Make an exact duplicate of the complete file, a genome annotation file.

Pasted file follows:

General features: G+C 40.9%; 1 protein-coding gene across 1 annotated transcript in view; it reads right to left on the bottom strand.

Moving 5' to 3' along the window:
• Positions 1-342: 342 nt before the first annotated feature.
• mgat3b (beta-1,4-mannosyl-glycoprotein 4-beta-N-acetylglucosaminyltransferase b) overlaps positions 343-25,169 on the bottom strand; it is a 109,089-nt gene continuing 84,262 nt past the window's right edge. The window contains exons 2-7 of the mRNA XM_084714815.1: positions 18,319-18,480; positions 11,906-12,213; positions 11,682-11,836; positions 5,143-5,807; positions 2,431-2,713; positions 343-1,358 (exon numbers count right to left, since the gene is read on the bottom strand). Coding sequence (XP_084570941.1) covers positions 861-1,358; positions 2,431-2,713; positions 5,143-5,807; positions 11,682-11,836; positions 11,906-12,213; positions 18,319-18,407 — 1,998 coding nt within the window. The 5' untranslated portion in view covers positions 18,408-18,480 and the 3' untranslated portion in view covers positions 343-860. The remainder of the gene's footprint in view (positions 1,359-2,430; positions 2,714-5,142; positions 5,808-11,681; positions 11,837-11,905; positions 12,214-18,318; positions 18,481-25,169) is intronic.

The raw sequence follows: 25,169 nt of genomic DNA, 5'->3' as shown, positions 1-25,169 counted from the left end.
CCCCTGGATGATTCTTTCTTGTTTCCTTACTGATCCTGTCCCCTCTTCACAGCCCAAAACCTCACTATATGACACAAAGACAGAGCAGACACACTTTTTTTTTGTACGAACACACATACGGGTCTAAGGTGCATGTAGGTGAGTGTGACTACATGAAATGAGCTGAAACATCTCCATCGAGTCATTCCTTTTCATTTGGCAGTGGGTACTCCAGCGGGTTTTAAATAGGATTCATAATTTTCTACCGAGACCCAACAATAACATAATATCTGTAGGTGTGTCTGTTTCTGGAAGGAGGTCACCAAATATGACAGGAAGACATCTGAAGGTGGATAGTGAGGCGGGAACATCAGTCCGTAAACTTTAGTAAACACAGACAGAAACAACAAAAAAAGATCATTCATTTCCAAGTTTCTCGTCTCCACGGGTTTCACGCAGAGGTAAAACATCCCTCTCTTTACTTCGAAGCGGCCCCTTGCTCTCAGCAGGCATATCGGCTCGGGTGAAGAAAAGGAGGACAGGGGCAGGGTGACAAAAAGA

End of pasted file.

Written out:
General features: G+C 40.9%; 1 protein-coding gene across 1 annotated transcript in view; it reads right to left on the bottom strand.

Moving 5' to 3' along the window:
• Positions 1-342: 342 nt before the first annotated feature.
• mgat3b (beta-1,4-mannosyl-glycoprotein 4-beta-N-acetylglucosaminyltransferase b) overlaps positions 343-25,169 on the bottom strand; it is a 109,089-nt gene continuing 84,262 nt past the window's right edge. The window contains exons 2-7 of the mRNA XM_084714815.1: positions 18,319-18,480; positions 11,906-12,213; positions 11,682-11,836; positions 5,143-5,807; positions 2,431-2,713; positions 343-1,358 (exon numbers count right to left, since the gene is read on the bottom strand). Coding sequence (XP_084570941.1) covers positions 861-1,358; positions 2,431-2,713; positions 5,143-5,807; positions 11,682-11,836; positions 11,906-12,213; positions 18,319-18,407 — 1,998 coding nt within the window. The 5' untranslated portion in view covers positions 18,408-18,480 and the 3' untranslated portion in view covers positions 343-860. The remainder of the gene's footprint in view (positions 1,359-2,430; positions 2,714-5,142; positions 5,808-11,681; positions 11,837-11,905; positions 12,214-18,318; positions 18,481-25,169) is intronic.

The raw sequence follows: 25,169 nt of genomic DNA, 5'->3' as shown, positions 1-25,169 counted from the left end.
CCCCTGGATGATTCTTTCTTGTTTCCTTACTGATCCTGTCCCCTCTTCACAGCCCAAAACCTCACTATATGACACAAAGACAGAGCAGACACACTTTTTTTTTGTACGAACACACATACGGGTCTAAGGTGCATGTAGGTGAGTGTGACTACATGAAATGAGCTGAAACATCTCCATCGAGTCATTCCTTTTCATTTGGCAGTGGGTACTCCAGCGGGTTTTAAATAGGATTCATAATTTTCTACCGAGACCCAACAATAACATAATATCTGTAGGTGTGTCTGTTTCTGGAAGGAGGTCACCAAATATGACAGGAAGACATCTGAAGGTGGATAGTGAGGCGGGAACATCAGTCCGTAAACTTTAGTAAACACAGACAGAAACAACAAAAAAAGATCATTCATTTCCAAGTTTCTCGTCTCCACGGGTTTCACGCAGAGGTAAAACATCCCTCTCTTTACTTCGAAGCGGCCCCTTGCTCTCAGCAGGCATATCGGCTCGGGTGAAGAAAAGGAGGACAGGGGCAGGGTGACAAAAAGA